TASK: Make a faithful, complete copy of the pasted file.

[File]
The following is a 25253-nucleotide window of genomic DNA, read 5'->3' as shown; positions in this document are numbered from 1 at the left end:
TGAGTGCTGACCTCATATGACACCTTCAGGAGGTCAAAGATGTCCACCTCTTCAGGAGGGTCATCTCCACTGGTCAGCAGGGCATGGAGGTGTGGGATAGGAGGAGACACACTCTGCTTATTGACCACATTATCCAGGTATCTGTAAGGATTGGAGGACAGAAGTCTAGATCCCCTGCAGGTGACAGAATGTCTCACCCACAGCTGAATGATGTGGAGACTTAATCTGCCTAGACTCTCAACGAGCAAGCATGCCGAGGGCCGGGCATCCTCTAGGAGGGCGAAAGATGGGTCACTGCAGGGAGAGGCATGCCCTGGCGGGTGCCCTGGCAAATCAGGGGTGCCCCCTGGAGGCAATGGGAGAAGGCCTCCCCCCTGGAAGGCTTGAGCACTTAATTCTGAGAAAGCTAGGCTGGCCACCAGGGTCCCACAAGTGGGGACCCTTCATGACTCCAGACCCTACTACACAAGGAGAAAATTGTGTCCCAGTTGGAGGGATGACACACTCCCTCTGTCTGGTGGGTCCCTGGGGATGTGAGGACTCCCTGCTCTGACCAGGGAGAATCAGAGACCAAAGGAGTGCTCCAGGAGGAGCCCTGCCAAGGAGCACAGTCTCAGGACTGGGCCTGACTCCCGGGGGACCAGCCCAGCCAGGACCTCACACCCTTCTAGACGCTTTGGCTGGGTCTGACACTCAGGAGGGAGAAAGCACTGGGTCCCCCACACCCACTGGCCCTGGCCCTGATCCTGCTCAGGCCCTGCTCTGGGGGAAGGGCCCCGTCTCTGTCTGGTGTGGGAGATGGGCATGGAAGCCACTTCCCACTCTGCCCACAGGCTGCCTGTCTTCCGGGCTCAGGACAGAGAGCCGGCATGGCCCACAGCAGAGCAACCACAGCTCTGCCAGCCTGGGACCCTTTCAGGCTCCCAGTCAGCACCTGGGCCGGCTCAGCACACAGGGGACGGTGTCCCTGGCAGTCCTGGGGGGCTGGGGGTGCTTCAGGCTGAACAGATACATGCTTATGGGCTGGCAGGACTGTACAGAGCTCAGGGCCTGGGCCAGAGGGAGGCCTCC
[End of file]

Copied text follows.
The following is a 25253-nucleotide window of genomic DNA, read 5'->3' as shown; positions in this document are numbered from 1 at the left end:
TGAGTGCTGACCTCATATGACACCTTCAGGAGGTCAAAGATGTCCACCTCTTCAGGAGGGTCATCTCCACTGGTCAGCAGGGCATGGAGGTGTGGGATAGGAGGAGACACACTCTGCTTATTGACCACATTATCCAGGTATCTGTAAGGATTGGAGGACAGAAGTCTAGATCCCCTGCAGGTGACAGAATGTCTCACCCACAGCTGAATGATGTGGAGACTTAATCTGCCTAGACTCTCAACGAGCAAGCATGCCGAGGGCCGGGCATCCTCTAGGAGGGCGAAAGATGGGTCACTGCAGGGAGAGGCATGCCCTGGCGGGTGCCCTGGCAAATCAGGGGTGCCCCCTGGAGGCAATGGGAGAAGGCCTCCCCCCTGGAAGGCTTGAGCACTTAATTCTGAGAAAGCTAGGCTGGCCACCAGGGTCCCACAAGTGGGGACCCTTCATGACTCCAGACCCTACTACACAAGGAGAAAATTGTGTCCCAGTTGGAGGGATGACACACTCCCTCTGTCTGGTGGGTCCCTGGGGATGTGAGGACTCCCTGCTCTGACCAGGGAGAATCAGAGACCAAAGGAGTGCTCCAGGAGGAGCCCTGCCAAGGAGCACAGTCTCAGGACTGGGCCTGACTCCCGGGGGACCAGCCCAGCCAGGACCTCACACCCTTCTAGACGCTTTGGCTGGGTCTGACACTCAGGAGGGAGAAAGCACTGGGTCCCCCACACCCACTGGCCCTGGCCCTGATCCTGCTCAGGCCCTGCTCTGGGGGAAGGGCCCCGTCTCTGTCTGGTGTGGGAGATGGGCATGGAAGCCACTTCCCACTCTGCCCACAGGCTGCCTGTCTTCCGGGCTCAGGACAGAGAGCCGGCATGGCCCACAGCAGAGCAACCACAGCTCTGCCAGCCTGGGACCCTTTCAGGCTCCCAGTCAGCACCTGGGCCGGCTCAGCACACAGGGGACGGTGTCCCTGGCAGTCCTGGGGGGCTGGGGGTGCTTCAGGCTGAACAGATACATGCTTATGGGCTGGCAGGACTGTACAGAGCTCAGGGCCTGGGCCAGAGGGAGGCCTCC